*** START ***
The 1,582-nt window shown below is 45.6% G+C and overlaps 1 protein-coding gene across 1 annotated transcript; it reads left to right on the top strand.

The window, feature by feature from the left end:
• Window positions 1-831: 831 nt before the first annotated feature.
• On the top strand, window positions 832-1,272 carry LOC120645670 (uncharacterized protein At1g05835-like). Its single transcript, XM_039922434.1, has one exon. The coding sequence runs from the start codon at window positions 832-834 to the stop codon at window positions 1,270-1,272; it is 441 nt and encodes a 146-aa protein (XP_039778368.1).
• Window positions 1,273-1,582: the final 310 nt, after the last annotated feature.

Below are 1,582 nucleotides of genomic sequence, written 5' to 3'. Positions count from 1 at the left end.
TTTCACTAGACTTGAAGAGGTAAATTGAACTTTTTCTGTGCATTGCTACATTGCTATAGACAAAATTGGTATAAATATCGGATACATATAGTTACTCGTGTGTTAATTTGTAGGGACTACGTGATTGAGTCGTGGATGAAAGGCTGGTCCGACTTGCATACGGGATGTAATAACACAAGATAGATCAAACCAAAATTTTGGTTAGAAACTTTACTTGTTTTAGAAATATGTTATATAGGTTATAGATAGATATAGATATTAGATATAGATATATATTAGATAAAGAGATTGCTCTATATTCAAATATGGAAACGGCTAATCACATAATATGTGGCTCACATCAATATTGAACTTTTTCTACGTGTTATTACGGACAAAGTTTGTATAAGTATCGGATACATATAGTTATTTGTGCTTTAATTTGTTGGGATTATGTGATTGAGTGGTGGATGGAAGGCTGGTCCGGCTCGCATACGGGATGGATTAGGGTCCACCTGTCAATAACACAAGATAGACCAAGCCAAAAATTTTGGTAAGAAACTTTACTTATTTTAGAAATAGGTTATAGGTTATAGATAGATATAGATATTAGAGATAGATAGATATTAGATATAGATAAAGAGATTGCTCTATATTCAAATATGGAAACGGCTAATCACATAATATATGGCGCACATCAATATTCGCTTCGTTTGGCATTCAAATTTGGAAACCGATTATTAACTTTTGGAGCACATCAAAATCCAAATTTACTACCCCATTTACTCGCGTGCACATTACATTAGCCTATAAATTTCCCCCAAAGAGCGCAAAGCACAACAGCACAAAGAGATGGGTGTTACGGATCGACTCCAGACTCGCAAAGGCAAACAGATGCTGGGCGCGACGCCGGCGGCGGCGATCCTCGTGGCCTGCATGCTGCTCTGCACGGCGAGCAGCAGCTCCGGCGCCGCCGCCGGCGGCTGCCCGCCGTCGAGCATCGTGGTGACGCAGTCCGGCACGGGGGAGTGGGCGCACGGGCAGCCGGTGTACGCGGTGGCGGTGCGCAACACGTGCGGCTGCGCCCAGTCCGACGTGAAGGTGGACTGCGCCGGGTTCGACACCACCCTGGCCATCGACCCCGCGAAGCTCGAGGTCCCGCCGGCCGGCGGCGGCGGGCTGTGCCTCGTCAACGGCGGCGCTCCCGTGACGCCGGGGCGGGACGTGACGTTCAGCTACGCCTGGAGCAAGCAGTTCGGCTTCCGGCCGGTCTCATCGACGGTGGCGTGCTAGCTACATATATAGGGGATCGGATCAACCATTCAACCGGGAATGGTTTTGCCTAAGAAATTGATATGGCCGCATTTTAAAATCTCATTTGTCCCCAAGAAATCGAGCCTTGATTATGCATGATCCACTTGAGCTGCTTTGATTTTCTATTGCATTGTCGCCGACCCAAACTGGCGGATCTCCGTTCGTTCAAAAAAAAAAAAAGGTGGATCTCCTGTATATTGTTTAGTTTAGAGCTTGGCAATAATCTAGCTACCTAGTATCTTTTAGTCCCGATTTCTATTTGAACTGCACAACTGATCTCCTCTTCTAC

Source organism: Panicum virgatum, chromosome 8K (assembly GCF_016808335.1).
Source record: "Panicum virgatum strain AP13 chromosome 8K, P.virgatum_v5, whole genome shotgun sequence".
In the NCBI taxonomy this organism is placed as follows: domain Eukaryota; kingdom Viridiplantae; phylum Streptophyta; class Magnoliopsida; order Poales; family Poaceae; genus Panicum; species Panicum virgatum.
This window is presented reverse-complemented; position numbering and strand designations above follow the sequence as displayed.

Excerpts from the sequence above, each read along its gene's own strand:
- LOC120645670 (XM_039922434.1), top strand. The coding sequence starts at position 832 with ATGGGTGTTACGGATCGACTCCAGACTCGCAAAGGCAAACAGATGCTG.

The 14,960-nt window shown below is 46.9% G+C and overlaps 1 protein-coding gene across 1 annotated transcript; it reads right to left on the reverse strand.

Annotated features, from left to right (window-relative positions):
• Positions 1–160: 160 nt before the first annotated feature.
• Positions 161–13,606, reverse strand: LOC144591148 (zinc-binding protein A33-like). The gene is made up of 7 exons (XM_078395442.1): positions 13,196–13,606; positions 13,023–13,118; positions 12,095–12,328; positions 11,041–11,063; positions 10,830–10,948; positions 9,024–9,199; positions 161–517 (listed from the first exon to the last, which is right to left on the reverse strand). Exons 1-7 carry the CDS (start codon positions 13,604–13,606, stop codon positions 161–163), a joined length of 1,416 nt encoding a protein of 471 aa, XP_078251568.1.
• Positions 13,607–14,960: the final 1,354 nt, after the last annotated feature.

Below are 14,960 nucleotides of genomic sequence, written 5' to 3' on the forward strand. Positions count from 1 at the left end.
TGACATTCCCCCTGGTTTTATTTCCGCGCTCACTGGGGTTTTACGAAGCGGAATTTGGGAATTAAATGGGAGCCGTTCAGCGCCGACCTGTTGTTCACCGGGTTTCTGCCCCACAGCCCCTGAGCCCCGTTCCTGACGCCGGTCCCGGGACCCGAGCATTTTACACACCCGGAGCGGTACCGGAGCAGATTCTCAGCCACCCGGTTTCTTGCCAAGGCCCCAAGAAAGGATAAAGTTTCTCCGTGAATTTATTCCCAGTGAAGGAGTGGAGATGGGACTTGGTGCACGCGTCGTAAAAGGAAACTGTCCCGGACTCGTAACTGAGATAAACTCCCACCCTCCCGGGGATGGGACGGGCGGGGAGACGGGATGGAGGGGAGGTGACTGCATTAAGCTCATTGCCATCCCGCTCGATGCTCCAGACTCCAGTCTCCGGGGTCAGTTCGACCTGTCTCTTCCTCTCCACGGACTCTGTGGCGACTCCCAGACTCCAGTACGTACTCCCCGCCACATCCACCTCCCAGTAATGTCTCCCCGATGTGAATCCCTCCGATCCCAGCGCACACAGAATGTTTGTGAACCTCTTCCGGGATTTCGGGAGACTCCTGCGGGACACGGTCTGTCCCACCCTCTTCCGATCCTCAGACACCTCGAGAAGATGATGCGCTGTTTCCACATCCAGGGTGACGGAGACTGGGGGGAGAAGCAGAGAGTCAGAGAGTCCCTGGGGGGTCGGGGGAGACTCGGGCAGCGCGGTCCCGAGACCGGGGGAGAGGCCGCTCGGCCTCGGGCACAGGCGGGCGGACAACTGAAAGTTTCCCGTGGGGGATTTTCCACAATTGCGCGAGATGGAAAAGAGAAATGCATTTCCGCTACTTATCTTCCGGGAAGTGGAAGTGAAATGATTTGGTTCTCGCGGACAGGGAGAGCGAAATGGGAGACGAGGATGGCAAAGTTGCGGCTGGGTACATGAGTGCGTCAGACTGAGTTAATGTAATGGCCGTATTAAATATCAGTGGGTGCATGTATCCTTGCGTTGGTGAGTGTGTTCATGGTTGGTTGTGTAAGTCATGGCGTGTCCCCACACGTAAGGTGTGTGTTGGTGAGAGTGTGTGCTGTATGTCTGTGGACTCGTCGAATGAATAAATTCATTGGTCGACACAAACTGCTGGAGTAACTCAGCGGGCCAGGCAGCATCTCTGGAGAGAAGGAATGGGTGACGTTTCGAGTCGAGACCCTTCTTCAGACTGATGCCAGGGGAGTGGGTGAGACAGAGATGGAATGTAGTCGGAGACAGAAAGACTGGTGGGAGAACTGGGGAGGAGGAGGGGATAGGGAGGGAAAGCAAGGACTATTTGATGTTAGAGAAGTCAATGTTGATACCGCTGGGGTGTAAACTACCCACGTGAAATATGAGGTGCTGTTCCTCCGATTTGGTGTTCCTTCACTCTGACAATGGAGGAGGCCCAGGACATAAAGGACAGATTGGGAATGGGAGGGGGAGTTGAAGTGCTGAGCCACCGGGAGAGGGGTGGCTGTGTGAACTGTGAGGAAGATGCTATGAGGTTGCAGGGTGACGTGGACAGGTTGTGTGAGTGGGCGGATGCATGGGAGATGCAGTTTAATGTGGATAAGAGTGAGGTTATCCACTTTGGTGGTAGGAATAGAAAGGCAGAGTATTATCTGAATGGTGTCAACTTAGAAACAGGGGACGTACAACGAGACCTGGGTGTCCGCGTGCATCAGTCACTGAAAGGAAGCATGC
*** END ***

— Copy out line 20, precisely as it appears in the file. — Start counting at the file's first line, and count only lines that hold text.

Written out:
TGACATTCCCCCTGGTTTTATTTCCGCGCTCACTGGGGTTTTACGAAGCGGAATTTGGGAATTAAATGGGAGCCGTTCAGCGCCGACCTGTTGTTCACCGGGTTTCTGCCCCACAGCCCCTGAGCCCCGTTCCTGACGCCGGTCCCGGGACCCGAGCATTTTACACACCCGGAGCGGTACCGGAGCAGATTCTCAGCCACCCGGTTTCTTGCCAAGGCCCCAAGAAAGGATAAAGTTTCTCCGTGAATTTATTCCCAGTGAAGGAGTGGAGATGGGACTTGGTGCACGCGTCGTAAAAGGAAACTGTCCCGGACTCGTAACTGAGATAAACTCCCACCCTCCCGGGGATGGGACGGGCGGGGAGACGGGATGGAGGGGAGGTGACTGCATTAAGCTCATTGCCATCCCGCTCGATGCTCCAGACTCCAGTCTCCGGGGTCAGTTCGACCTGTCTCTTCCTCTCCACGGACTCTGTGGCGACTCCCAGACTCCAGTACGTACTCCCCGCCACATCCACCTCCCAGTAATGTCTCCCCGATGTGAATCCCTCCGATCCCAGCGCACACAGAATGTTTGTGAACCTCTTCCGGGATTTCGGGAGACTCCTGCGGGACACGGTCTGTCCCACCCTCTTCCGATCCTCAGACACCTCGAGAAGATGATGCGCTGTTTCCACATCCAGGGTGACGGAGACTGGGGGGAGAAGCAGAGAGTCAGAGAGTCCCTGGGGGGTCGGGGGAGACTCGGGCAGCGCGGTCCCGAGACCGGGGGAGAGGCCGCTCGGCCTCGGGCACAGGCGGGCGGACAACTGAAAGTTTCCCGTGGGGGATTTTCCACAATTGCGCGAGATGGAAAAGAGAAATGCATTTCCGCTACTTATCTTCCGGGAAGTGGAAGTGAAATGATTTGGTTCTCGCGGACAGGGAGAGCGAAATGGGAGACGAGGATGGCAAAGTTGCGGCTGGGTACATGAGTGCGTCAGACTGAGTTAATGTAATGGCCGTATTAAATATCAGTGGGTGCATGTATCCTTGCGTTGGTGAGTGTGTTCATGGTTGGTTGTGTAAGTCATGGCGTGTCCCCACACGTAAGGTGTGTGTTGGTGAGAGTGTGTGCTGTATGTCTGTGGACTCGTCGAATGAATAAATTCATTGGTCGACACAAACTGCTGGAGTAACTCAGCGGGCCAGGCAGCATCTCTGGAGAGAAGGAATGGGTGACGTTTCGAGTCGAGACCCTTCTTCAGACTGATGCCAGGGGAGTGGGTGAGACAGAGATGGAATGTAGTCGGAGACAGAAAGACTGGTGGGAGAACTGGGGAGGAGGAGGGGATAGGGAGGGAAAGCAAGGACTATTTGATGTTAGAGAAGTCAATGTTGATACCGCTGGGGTGTAAACTACCCACGTGAAATATGAGGTGCTGTTCCTCCGATTTGGTGTTCCTTCACTCTGACAATGGAGGAGGCCCAGGACATAAAGGACAGATTGGGAATGGGAGGGGGAGTTGAAGTGCTGAGCCACCGGGAGAGGGGTGGCTGTGTGAACTGTGAGGAAGATGCTATGAGGTTGCAGGGTGACGTGGACAGGTTGTGTGAGTGGGCGGATGCATGGGAGATGCAGTTTAATGTGGATAAGAGTGAGGTTATCCACTTTGGTGGTAGGAATAGAAAGGCAGAGTATTATCTGAATGGTGTCAACTTAGAAACAGGGGACGTACAACGAGACCTGGGTGTCCGCGTGCATCAGTCACTGAAAGGAAGCATGC